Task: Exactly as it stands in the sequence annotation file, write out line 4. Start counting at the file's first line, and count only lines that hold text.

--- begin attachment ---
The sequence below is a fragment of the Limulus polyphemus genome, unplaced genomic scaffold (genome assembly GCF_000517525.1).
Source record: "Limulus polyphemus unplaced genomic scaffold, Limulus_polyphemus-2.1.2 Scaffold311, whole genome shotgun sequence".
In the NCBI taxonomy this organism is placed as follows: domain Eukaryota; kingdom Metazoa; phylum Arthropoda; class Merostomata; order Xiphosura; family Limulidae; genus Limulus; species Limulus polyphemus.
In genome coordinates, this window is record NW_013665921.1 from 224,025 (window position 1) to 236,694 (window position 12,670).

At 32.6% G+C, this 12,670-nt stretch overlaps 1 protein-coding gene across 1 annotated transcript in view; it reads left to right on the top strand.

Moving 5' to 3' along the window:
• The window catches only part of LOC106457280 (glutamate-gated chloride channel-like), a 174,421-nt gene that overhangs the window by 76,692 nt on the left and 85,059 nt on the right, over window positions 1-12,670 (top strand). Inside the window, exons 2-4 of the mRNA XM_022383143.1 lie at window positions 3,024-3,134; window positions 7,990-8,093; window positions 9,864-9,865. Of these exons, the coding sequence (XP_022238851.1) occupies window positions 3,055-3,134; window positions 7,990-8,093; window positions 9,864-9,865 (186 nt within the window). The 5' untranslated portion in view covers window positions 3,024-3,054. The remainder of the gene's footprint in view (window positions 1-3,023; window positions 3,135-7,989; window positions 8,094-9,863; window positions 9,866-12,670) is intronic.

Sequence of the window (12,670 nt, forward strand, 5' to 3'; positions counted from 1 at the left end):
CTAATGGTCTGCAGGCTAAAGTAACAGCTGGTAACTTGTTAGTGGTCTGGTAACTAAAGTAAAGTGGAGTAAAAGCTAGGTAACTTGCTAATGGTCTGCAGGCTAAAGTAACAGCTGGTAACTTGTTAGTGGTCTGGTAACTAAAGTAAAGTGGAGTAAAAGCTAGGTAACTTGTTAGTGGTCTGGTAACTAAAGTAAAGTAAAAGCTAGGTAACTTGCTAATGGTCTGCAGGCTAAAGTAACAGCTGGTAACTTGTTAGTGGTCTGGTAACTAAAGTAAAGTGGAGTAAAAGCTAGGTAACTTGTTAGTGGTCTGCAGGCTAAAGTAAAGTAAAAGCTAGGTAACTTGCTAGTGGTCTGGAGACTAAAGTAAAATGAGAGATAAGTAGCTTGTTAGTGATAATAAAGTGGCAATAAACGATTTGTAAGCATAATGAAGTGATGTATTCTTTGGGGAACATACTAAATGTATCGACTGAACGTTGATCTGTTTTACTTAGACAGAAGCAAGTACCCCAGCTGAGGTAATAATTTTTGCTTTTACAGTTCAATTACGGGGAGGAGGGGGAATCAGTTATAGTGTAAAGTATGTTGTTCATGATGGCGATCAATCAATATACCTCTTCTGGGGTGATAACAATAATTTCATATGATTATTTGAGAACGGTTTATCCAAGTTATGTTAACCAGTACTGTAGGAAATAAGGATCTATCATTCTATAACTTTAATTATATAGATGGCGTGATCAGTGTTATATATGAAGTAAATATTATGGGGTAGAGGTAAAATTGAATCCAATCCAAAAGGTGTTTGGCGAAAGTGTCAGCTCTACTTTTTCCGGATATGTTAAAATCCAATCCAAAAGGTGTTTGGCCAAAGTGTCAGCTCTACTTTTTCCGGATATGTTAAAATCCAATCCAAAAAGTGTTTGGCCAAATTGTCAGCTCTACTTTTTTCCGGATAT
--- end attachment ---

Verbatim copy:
In genome coordinates, this window is record NW_013665921.1 from 224,025 (window position 1) to 236,694 (window position 12,670).